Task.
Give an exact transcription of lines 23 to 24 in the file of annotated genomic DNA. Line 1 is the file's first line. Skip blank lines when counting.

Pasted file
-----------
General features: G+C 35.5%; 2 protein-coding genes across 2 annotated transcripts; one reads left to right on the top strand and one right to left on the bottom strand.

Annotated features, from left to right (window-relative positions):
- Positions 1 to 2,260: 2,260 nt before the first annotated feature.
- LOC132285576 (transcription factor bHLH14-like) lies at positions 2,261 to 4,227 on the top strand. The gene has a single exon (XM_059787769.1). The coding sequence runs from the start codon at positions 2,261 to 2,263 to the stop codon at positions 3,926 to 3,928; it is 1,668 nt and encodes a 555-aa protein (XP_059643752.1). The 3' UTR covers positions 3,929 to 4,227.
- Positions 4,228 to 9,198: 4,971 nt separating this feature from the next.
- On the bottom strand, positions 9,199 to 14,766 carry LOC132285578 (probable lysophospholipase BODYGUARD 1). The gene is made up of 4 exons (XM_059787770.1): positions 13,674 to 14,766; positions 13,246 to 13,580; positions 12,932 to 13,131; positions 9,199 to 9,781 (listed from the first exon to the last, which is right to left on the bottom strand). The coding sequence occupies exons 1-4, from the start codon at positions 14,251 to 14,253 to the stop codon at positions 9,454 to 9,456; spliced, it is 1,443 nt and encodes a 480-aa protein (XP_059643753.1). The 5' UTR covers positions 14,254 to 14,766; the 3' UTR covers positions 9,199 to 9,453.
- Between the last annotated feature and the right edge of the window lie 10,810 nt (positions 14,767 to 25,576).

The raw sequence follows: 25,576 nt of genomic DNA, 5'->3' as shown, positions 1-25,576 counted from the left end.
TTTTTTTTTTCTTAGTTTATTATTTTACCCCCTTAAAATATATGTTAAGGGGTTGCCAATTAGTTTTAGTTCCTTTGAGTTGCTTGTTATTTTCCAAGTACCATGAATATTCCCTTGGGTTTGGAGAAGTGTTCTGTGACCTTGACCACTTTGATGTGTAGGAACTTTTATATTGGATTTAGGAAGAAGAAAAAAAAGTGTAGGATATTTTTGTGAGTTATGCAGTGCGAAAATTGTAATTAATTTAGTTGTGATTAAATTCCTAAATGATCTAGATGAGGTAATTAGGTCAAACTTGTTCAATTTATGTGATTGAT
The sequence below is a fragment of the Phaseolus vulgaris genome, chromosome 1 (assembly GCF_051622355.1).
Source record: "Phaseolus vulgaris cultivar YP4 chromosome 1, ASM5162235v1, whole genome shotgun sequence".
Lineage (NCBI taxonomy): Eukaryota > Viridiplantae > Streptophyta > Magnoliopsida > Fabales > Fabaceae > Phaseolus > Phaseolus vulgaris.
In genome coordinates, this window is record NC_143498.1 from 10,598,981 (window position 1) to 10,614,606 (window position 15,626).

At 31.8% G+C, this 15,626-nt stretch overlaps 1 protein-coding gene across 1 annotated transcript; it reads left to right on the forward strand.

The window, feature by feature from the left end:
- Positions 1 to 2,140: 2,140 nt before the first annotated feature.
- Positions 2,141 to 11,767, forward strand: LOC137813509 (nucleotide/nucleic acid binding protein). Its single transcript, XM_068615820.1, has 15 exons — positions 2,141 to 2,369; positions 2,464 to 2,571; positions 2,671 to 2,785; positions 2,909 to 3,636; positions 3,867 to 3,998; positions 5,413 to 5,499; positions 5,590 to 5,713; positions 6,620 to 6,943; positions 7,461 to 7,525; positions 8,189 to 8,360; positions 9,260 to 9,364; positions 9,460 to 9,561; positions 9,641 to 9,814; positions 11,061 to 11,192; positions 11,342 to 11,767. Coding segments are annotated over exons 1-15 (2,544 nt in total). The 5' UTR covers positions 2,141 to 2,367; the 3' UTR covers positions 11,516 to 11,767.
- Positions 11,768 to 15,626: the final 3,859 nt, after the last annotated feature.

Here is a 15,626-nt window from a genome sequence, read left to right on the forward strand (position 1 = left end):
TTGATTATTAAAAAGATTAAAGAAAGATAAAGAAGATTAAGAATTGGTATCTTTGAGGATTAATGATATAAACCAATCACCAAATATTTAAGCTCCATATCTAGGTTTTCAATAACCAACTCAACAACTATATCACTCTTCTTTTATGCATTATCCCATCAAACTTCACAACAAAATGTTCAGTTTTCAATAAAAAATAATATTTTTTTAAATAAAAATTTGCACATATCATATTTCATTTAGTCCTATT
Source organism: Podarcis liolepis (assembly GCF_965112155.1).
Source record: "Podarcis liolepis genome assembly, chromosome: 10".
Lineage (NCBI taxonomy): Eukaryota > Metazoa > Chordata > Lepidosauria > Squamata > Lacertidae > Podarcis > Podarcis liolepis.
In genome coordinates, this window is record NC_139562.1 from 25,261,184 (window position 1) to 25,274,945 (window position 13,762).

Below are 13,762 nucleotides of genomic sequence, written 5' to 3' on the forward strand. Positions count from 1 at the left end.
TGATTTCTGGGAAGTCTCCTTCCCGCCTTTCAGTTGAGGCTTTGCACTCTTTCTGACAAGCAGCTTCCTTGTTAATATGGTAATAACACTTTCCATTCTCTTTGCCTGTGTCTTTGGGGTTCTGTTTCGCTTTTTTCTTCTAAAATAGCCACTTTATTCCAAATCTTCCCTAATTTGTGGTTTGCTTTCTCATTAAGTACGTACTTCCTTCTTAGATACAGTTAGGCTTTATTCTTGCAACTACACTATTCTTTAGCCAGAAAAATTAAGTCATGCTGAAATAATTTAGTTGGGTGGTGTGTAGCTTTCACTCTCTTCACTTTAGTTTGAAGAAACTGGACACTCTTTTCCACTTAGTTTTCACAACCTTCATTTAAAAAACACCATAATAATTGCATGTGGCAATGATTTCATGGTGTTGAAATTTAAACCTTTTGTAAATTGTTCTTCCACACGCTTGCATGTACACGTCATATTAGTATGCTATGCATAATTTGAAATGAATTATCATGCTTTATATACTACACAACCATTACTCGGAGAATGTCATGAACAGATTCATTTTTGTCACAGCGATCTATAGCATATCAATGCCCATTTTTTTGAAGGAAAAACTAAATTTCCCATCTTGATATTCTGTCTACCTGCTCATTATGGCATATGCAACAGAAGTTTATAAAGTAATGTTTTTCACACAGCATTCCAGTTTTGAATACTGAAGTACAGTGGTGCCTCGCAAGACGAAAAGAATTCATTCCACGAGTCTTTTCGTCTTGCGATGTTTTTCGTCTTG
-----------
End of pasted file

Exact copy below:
Lineage (NCBI taxonomy): Eukaryota > Metazoa > Chordata > Lepidosauria > Squamata > Lacertidae > Podarcis > Podarcis liolepis.
In genome coordinates, this window is record NC_139562.1 from 25,261,184 (window position 1) to 25,274,945 (window position 13,762).